masc. proper name, Old Norse Haraldr, Old Danish, Old Swedish Harald, from Proto-Germanic *harja-waldaz "army commander." For first element, see harry; second element is related to Proto-Germanic *waldan, source of Old English wealdan (from PIE root *wal- "to be strong"). The name shares an etymology with herald (n.).
male proper name, from Welsh Llwyd, literally "gray," from PIE root *pel- (1) "pale." Lloyd's, meaning the London-based association of marine underwriters, is first recorded as such 1805, from Lloyd's Coffee House, London, opened in 1688 by Edward Lloyd, who supplied shipping information to his patrons; merchants and underwriters met there to do business.
"divinely ordained climax of history," 1935, coined by Protestant theologian Charles Harold Dodd (1884-1973) from Greek eskhaton, neuter of eskhatos "last, furthest, uttermost" (see eschatology).
Old English myrgð "joy, pleasure, eternal bliss, salvation" (original senses now obsolete), from Proto-Germanic *murgitha (source also of Middle Dutch merchte), noun of quality from *murgjo- (see merry; also see -th (2)). By early 13c. as "expressions or manifestations of happiness, rejoicing;" by mid-14c. as "state or feeling of merriment, jollity, hilarity." Mirthquake "entertainment that excites convulsive laughter" first attested 1928, in reference to Harold Lloyd movies.
I HAVE always preferred chearfulness to mirth. The latter, I consider as an act, the former as an habit of the mind. Mirth is short and transient, chearfulness fixed and permanent. Those are often raised into the greatest transports of mirth, who are subject to the greatest depressions of melancholy: on the contrary, chearfulness, though it does not give the mind such an exquisite gladness, prevents us from falling into any depths of sorrow. Mirth is like a flash of lightning, that breaks through a gloom of clouds, and glitters for a moment; chearfulness keeps up a kind of day-light in the mind, and fills it with a steady and perpetual serenity. [Addison, "Spectator," May 17, 1712]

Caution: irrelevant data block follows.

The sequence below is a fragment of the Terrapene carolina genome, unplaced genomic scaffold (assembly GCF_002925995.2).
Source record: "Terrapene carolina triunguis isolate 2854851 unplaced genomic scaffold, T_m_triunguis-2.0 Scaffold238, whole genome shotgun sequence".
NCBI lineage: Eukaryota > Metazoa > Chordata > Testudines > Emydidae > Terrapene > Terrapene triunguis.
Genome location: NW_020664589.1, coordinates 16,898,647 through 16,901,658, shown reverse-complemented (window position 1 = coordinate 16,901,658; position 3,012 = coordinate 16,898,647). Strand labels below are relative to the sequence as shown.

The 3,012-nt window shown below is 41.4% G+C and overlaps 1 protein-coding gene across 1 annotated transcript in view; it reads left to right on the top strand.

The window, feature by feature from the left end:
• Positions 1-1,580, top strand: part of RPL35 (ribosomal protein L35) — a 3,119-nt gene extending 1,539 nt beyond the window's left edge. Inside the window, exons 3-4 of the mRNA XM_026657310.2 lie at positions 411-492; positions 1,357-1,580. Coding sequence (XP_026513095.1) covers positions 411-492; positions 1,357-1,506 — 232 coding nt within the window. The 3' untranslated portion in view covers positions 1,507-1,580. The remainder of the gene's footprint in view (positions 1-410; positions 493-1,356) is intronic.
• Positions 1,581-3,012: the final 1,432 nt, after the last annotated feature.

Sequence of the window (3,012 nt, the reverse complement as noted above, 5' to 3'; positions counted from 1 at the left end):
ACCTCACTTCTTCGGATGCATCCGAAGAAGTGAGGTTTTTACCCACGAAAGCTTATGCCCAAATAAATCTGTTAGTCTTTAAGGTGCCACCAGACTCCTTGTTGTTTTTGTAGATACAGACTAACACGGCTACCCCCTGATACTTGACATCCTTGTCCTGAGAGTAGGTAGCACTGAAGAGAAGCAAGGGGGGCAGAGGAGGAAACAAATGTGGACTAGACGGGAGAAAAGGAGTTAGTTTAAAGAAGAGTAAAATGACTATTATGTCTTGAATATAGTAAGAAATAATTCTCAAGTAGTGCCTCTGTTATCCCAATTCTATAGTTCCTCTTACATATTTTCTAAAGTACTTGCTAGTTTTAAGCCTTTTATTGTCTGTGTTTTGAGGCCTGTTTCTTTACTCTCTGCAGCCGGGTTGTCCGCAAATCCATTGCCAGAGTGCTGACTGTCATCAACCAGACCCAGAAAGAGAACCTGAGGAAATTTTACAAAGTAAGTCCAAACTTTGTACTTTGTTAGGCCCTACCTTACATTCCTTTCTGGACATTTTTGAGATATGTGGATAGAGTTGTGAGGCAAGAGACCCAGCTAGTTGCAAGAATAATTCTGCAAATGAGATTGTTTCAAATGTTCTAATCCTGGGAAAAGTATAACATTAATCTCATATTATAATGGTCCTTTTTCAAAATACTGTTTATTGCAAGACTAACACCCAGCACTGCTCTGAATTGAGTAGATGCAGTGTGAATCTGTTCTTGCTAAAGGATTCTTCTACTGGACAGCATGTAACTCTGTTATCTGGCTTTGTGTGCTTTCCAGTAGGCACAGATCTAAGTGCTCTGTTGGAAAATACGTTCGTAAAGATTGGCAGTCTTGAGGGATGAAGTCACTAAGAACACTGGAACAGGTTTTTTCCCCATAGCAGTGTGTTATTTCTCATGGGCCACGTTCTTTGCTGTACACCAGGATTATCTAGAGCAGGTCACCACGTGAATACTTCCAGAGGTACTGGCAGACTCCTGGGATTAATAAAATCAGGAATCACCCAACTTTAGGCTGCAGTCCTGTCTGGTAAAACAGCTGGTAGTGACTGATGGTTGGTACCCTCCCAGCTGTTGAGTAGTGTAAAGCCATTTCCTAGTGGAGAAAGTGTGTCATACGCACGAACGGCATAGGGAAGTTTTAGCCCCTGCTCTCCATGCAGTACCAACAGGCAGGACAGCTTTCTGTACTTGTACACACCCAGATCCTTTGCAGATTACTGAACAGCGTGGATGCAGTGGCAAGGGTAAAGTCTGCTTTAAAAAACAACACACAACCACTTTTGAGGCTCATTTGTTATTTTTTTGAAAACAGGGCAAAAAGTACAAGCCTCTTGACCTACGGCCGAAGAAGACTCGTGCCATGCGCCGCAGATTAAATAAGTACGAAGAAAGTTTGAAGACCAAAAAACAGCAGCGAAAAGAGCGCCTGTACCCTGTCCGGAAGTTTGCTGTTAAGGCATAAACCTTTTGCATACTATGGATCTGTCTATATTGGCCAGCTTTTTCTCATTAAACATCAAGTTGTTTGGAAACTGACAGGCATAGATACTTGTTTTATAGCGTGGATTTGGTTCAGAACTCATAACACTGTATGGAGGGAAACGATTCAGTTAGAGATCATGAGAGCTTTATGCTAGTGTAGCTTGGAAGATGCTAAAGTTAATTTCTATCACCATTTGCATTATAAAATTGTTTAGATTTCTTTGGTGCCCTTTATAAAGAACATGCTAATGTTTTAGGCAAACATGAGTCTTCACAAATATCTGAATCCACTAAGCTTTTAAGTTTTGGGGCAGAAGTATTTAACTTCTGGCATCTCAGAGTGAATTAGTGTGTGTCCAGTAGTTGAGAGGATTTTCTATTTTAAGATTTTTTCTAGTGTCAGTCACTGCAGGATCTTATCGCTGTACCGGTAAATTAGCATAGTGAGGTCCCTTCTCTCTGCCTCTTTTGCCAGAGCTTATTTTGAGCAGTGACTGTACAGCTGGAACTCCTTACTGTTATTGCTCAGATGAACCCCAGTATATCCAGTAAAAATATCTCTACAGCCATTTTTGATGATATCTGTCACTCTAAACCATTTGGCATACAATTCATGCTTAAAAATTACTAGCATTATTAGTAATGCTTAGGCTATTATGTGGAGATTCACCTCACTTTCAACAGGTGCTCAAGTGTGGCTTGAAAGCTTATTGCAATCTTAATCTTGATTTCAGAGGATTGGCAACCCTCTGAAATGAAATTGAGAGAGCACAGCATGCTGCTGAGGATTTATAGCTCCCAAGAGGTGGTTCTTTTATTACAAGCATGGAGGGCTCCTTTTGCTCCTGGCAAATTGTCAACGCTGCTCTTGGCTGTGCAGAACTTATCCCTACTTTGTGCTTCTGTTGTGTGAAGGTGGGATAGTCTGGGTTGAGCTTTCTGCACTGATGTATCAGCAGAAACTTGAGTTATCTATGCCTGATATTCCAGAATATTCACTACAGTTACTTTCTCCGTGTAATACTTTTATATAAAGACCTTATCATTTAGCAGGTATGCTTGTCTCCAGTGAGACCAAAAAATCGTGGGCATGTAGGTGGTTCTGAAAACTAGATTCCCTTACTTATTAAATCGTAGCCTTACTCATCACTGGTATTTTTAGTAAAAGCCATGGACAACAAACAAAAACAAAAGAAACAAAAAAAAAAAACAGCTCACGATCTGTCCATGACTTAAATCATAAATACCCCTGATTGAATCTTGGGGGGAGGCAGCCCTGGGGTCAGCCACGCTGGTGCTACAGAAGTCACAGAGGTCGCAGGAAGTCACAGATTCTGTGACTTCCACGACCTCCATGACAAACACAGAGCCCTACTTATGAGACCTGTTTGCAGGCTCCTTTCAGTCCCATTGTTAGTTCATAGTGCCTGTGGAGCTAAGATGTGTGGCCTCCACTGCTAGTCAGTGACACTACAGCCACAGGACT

1731, "pronounce with an accent," from Medieval Latin accentuatus, past participle of accentuare "to accent," from Latin accentus "song added to speech," from ad "to" (see ad-) + cantus "a singing," past participle of canere "to sing" (from PIE root *kan- "to sing"). Figurative meaning "emphasize, place an accent or emphasis on" is recorded from 1865.
You've got to accentuate the positive
Eliminate the negative
Latch on to the affirmative
Don't mess with Mister In-Between
["Ac-Cent-Tchu-Ate the Positive," 1944, music by Harold Arlen, lyrics by Johnny Mercer]
Related: Accentuated; accentuating.
1933, coined by U.S. chemist Harold C. Urey, with Modern Latin ending + Greek deuterion, neuter of deuterios "having second place," from deuteros "next, second," a word of uncertain origin. According to some sources from duo "two" (from PIE root *dwo- "two"), but according to Watkins the ground sense is "missing" and the Greek word is from PIE from *deu-tero-, suffixed form of *deu- (1) "to lack, be wanting." But Beekes doubts even this. So called because it is twice the mass of hydrogen.
1877, "small, tiny; for children," a dialect word, possibly a varied reduplication of wee. Attested earlier (1848) as a noun meaning "a small marble." (Baseball Hall-of-Famer Harold "Peewee" Reese got his nickname because he was a marbles champion before he became a Dodgers shortstop.)
As a type of bird (variously applied on different continents) it is attested from 1886, imitative of a bird cry. Earlier peeweep (1825), and compare peewit.
1909 as a heraldic animal, 1964 as a U.S. proprietary name for brine shrimp (Artemia salina), which had been raised as food for aquarium fish but were marketed as pets by U.S. inventor Harold von Braunhut (1926-2003), who also invented "X-Ray Specs" and popularized pet hermit crabs. He began marketing them in comic book advertisements in 1960 as "Instant Life," and changed the name to Sea Monkeys in 1964, so called for their long tails.